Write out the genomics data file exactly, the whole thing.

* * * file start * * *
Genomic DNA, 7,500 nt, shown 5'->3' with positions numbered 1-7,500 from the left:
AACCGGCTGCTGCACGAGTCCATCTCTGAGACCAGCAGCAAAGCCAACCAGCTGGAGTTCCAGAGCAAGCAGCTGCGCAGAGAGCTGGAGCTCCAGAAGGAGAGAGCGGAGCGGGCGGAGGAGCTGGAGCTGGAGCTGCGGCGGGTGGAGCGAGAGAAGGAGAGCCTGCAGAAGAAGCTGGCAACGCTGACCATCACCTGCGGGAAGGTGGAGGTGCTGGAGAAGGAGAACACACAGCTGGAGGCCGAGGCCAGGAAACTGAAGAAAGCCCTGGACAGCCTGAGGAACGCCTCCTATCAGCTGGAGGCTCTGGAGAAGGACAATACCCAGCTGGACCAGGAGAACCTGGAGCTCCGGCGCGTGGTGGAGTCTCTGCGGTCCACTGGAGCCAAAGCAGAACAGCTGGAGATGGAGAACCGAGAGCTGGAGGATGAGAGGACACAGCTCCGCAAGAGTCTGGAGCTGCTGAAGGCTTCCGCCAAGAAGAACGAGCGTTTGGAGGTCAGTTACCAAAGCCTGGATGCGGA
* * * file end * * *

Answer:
Genomic DNA, 7,500 nt, shown 5'->3' with positions numbered 1-7,500 from the left:
AACCGGCTGCTGCACGAGTCCATCTCTGAGACCAGCAGCAAAGCCAACCAGCTGGAGTTCCAGAGCAAGCAGCTGCGCAGAGAGCTGGAGCTCCAGAAGGAGAGAGCGGAGCGGGCGGAGGAGCTGGAGCTGGAGCTGCGGCGGGTGGAGCGAGAGAAGGAGAGCCTGCAGAAGAAGCTGGCAACGCTGACCATCACCTGCGGGAAGGTGGAGGTGCTGGAGAAGGAGAACACACAGCTGGAGGCCGAGGCCAGGAAACTGAAGAAAGCCCTGGACAGCCTGAGGAACGCCTCCTATCAGCTGGAGGCTCTGGAGAAGGACAATACCCAGCTGGACCAGGAGAACCTGGAGCTCCGGCGCGTGGTGGAGTCTCTGCGGTCCACTGGAGCCAAAGCAGAACAGCTGGAGATGGAGAACCGAGAGCTGGAGGATGAGAGGACACAGCTCCGCAAGAGTCTGGAGCTGCTGAAGGCTTCCGCCAAGAAGAACGAGCGTTTGGAGGTCAGTTACCAAAGCCTGGATGCGGA